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Japanese Kelp - Invasive Species Information

Reproduction: prolific spore production and its ability to foul structures both in its macroscopic and microscopic forms. It spreads rapidly and geographically distant populations can appear in a short space of time. It is transported to new areas by human activities in both its highly visible sporophyte, or as the microscopic gametophyte and spore stages in its life cycle.

Japanese Kelp stand

Japanese Kelp, is a highly invasive seaweed that can grow to 3m in length and has green-brown fronds. It grows in sheltered temperate waters, forming dense forests at depths of up to 15m and can quickly displace native habitats.

This seaweed is green and golden-brown in colour with a lighter coloured stem and a branched holdfast (for attachment to the substrate). The stipe has very wavy edges, giving it a ridged appearance. Undaria has a broad, attened leaf shaped blade with a distinct midrib and wavy margins. 

How To Identify Japanese Kelp?

Fonds: Green-brown fonds can grow up to 1-3m tall that stop short of base, Midrib up to 3cm wide with frilly hold-fast base

Japanese Kelp stand

Japanese Kelp leaves

Japanese Kelp - Undaria pinnatifida ID Guide

Japanese Kelp - Undaria pinnatifida ID Guide

Why Is Japanese Kelp A Problem?

Can be highly invasive and grow rapidly into dense beds.

Overgrows and excludes native algal species preventing biodiversity and altering marine food chain. as an opportunistic species, takes advantage of areas disturbed by human activities or grazing by herbivores such as urchins and is also known to grow in areas not normally occupied by native seaweeds where it may have a high degree of impact. 

What Is Japanese Kelp - (Undaria pinnatifida)?

HabitatAquatic, marine (costal areas).
Distribution in Ireland: Present around coastal waters

StatusEstablished
Family name: Alariaceae

European Communities (Birds and Natural Habitats) Regulations 2011 non-native invasive plant species A-Z (Updated 2017)

There are currently 35 invasive plant species listed in the European Communities (Birds and Natural Habitats) Regulations (annex 2, Part 1)...

 

Click on a species from the following list to find out more regarding non-native species subject to restrictions under Regulations 49 and 50.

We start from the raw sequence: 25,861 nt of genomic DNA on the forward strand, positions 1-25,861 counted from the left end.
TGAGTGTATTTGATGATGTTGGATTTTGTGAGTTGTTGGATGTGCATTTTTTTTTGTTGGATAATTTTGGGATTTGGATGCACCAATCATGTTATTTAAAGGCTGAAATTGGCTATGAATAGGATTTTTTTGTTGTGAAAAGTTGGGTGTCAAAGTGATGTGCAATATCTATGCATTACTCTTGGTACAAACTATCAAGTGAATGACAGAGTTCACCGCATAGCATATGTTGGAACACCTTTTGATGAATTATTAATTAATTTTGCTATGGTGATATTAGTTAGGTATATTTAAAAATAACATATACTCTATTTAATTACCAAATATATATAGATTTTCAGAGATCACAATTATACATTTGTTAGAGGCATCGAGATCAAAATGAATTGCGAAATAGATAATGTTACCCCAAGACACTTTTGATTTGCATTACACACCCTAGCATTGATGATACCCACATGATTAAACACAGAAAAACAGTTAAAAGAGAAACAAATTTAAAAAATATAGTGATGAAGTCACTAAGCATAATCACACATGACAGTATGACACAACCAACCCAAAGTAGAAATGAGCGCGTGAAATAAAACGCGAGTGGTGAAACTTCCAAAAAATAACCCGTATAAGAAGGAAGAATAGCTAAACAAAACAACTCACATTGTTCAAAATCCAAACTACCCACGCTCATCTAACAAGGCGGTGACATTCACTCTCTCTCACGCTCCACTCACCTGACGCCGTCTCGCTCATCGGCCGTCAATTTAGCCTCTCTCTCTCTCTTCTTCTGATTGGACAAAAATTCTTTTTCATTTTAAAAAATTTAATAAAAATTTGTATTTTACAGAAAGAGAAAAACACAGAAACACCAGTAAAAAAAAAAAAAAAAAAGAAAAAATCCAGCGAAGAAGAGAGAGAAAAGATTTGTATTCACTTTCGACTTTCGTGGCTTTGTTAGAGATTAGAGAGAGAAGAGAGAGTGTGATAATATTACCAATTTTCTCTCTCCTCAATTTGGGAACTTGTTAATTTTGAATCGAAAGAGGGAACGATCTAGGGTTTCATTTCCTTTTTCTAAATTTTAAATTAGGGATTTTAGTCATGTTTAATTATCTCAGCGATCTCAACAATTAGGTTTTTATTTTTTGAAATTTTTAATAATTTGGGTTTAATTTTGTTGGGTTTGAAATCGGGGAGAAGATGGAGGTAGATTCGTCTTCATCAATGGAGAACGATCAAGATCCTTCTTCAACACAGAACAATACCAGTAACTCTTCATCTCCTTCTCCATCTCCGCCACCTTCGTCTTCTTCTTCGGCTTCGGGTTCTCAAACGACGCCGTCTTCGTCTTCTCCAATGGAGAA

1. American Skunk-CabbageLysichiton americanus

  2. Brazilian Giant-RhubarbGunnera manicata

  3. Broad-Leaved RushJuncus planifolius

  4. Cape PondweedAponogeton distachyos

  5. Cord-GrassesSpartina (all species and hybrids)

  6. Curly Waterweed - Lagarosiphon major

  7. Dwarf Eel-GrassZostera japonica

  8. FanwortCabomba caroliniana

  9. Floating PennywortHydrocotyle ranunculoides

  10. Fringed Water-LilyNymphoides peltata

  11. Giant HogweedHeracleum mantegazzianum

  12. Giant KnotweedFallopia sachalinensis

  13. Giant-RhubarbGunnera tinctoria

  14. Giant SalviniaSalvinia molesta

  15. Himalayan BalsamImpatiens glandulifera

  16. Himalayan KnotweedPersicaria wallichii

  17. Hottentot-FigCarpobrotus edulis

  18. Japanese KnotweedFallopia japonica

  19. Large-Flowered WaterweedEgeria densa

  20. Mile-a-Minute WeedPersicaria perfoliata

  21. New Zealand PigmyweedCrassula helmsii

  22. Parrots FeatherMyriophyllum aquaticum

  23. Red AlgaGrateloupia doryphora

  24. RhododendronRhododendron ponticum

  25. SalmonberryRubus spectabilis

  26. Sea-Buckthorn Hippophae rhamnoides

  27. Spanish Bluebell Hyacinthoides hispanica

  28. Three-Cornered LeekAllium triquetrum

  29. WakameUndaria pinnatifida

  30. Water ChestnutTrapa natans

  31. Water FernAzolla filiculoides

  32. Water LettucePistia stratiotes

  33. Water-PrimroseLudwigia (all species)

  34. WaterweedsElodea (all species)

  35. WireweedSargassum muticum